What to do about bumpy hibis­cus leaves

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Malia asks: The leaves on my hibis­cus shrub have de­vel­oped lit­tle bumps. Some­one said it might be an in­sect is­sue. Do you know what it could be and how I can get rid of it?

Trop­i­cal Gar­dener An­swer: The small bumps that you see are ac­tu­ally a re­sponse to the feed­ing by the tiny erinium mite ( ac­e­ria hi­bisci). Bumps that look like blis­ters can ap­pear on leaves, buds and stems of af­fected hibis­cus va­ri­eties. That is why the in­sect is of­ten called the hibis­cus blis­ter mite.

Con­trol­ling th­ese mites can be dif­fi­cult. The erinium mite has a nar­row host range, lim­ited to a few hibis­cus va­ri­eties. The only other plant it may at­tack is okra. A list of the hibis­cus va­ri­eties that have been tested at UH for vul­ner­a­bil­ity and re­sis­tance are listed in their down­load­able pub­li­ca­tion at https://www.ctahr.hawaii.edu/oc/freep­ubs/pdf/ip-7.pdf.

Re­mov­ing the dam­aged plant parts will re­duce the mite pop­u­la­tion. A tiny, fast mov­ing preda­tor mite will ar­rive when you have erinium mites. Though this preda­tor’s pres­ence will re­duce the blis­ter mite pop­u­la­tion, it will not get rid of the ex­ist­ing bumps on the leaves. Those must be re­moved and dis­posed of far from any hibis­cus plants. Go easy though. Prun­ing more than one third of the plant in a three-month pe­riod can drain the plant’s en­ergy re­serves, mak­ing it more vul­ner­a­ble to in­sect and dis­ease at­tacks.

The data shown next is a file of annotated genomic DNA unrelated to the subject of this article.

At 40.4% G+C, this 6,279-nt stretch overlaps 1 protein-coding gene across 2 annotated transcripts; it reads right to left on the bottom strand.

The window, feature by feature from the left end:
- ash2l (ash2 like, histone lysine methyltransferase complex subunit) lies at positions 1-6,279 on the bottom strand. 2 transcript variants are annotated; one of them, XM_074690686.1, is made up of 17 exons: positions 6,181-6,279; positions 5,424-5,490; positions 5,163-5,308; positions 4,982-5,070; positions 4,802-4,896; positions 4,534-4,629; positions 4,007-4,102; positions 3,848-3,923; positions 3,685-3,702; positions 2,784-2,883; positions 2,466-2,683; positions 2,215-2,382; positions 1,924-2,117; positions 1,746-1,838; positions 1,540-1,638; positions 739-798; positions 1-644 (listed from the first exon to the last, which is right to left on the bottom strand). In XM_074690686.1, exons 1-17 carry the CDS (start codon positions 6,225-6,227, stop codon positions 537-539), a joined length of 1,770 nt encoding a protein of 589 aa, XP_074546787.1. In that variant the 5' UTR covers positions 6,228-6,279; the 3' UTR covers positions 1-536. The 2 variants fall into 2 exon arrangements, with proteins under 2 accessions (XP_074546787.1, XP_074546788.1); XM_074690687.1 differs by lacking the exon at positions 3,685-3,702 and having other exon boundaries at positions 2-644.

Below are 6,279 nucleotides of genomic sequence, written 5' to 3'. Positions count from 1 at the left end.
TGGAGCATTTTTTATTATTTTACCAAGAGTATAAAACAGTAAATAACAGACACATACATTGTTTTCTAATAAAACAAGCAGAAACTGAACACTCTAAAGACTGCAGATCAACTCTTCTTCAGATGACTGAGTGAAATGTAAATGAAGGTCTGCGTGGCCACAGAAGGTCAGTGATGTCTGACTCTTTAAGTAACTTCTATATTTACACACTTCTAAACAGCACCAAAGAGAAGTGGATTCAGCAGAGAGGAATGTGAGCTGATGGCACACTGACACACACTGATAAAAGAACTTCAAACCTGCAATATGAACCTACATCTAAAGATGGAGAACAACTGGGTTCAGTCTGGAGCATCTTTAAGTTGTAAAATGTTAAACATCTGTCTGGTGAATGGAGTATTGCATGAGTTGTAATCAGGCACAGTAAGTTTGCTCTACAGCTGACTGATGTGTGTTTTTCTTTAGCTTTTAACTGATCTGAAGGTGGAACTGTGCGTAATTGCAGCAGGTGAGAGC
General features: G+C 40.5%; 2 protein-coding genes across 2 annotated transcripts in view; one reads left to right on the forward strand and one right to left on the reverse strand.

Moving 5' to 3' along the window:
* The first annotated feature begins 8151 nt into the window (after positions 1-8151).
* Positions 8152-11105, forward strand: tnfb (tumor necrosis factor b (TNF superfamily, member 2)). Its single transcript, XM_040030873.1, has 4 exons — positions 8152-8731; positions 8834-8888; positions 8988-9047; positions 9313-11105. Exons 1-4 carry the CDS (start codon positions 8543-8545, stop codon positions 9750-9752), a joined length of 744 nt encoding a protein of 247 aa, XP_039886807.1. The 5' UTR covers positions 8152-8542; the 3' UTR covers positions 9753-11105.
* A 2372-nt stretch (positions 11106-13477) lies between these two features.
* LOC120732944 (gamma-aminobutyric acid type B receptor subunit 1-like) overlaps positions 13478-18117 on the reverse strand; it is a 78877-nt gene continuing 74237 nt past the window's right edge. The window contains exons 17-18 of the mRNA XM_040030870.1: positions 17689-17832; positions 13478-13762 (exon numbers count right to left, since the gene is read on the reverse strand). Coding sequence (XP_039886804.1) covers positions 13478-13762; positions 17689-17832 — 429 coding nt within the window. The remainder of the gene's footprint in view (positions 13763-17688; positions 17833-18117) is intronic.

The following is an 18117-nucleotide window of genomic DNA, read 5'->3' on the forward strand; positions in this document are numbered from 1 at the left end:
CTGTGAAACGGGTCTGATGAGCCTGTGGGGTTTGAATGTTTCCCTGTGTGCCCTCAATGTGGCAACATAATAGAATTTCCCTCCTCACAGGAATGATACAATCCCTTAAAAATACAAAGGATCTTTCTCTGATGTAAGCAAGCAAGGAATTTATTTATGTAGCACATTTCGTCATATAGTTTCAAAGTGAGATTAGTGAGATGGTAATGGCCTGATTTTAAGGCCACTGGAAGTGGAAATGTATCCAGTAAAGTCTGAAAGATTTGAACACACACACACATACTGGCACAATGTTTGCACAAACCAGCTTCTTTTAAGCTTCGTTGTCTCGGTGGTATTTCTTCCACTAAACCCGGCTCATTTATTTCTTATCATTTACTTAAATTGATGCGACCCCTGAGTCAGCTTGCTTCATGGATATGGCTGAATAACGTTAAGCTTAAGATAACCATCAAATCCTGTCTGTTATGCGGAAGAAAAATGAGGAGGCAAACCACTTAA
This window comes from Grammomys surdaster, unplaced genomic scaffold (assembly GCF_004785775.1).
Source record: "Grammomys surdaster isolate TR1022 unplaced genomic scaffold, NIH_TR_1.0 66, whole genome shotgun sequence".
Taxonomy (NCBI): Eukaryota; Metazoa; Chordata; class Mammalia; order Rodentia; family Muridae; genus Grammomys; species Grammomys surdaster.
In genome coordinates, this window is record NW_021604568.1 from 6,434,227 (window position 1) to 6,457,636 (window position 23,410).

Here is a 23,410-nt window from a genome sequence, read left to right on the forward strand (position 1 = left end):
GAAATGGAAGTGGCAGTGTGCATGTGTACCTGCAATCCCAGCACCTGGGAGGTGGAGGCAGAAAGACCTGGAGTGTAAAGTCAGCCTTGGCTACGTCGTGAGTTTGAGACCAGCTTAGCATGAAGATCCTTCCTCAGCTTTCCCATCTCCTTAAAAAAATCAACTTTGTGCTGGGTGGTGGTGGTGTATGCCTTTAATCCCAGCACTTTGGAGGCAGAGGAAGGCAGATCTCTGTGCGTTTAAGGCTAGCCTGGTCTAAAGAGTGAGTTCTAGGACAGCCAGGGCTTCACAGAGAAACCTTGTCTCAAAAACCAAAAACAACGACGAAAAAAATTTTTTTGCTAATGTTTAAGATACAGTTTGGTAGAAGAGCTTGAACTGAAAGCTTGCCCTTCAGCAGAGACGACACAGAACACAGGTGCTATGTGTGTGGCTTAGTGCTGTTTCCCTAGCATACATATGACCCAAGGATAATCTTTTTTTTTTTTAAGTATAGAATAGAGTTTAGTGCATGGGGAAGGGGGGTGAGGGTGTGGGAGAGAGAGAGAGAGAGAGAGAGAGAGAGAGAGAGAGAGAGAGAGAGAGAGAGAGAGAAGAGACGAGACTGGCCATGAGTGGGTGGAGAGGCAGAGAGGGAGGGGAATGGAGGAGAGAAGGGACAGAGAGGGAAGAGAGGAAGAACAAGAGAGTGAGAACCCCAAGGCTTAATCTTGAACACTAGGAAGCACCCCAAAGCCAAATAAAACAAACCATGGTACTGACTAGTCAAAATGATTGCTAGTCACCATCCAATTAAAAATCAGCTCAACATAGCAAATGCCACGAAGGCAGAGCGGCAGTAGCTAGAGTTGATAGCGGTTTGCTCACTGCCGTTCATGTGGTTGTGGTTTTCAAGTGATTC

Mite dam­age usu­ally oc­curs on new growth. You can limit new growth by re­duc­ing the amount of ni­tro­gen fer­til­izer you ap­ply.

Some suc­cess can re­sult from spray­ing miti­cides such as Avid or Cin­na­mite. Th­ese are some­what toxic and the di­rec­tions must be read and fol­lowed. Th­ese in­sec­ti­cides will also kill the preda­tors of the erinium mite.

The blis­ter mites move on air cur­rents or on the bod­ies of in­sects or birds. Though you can­not pre­vent their ar­rival, you can min­i­mize the at­tack by keep­ing the plant open al­low­ing air flow within the branches, which will dis­cour­age the mites.

Healthy plants are some­what re­sis­tant to in­sect and dis­ease at­tacks. Be sure your hibis­cus is get­ting ad­e­quate sun, wa­ter and nutri­tion to keep it healthy. Be aware, how­ever, that too much

wa­ter or fer­til­izer can be as harm­ful as too lit­tle. The soil should drain well so that the plants roots don’t sit in a bog. Fer­til­iz­ing with a bal­anced prod­uct every three months at the rec­om­mended amount de­scribed on the la­bel is ad­vised. Over-feed­ing can make the leaves suc­cu­lent and very at­trac­tive to pests. Un­der wa­ter­ing or lack of fer­til­ity can cause plant stress. Weak plants are un­able to re­sist pest and dis­ease pres­sure. Go for a lit­tle “tough love” to get the proper bal­ance so your hibis­cus will not at­tract the mites and if they come the plant will be strong enough to fight off the at­tack.

Email plant ques­tions to kon­amg@ ctahr.hawaii.edu for an­swers by Cer­ti­fied Master Gar­den­ers.

Some ques­tions will be cho­sen for in­clu­sion in this col­umn.

DI­ANA DUFF/

Re­mov­ing hibis­cus plant parts that are af­fected by the erinium mite can re­duce the in­sect’s pop­u­la­tion and im­prove the plant’s ap­pear­ance.

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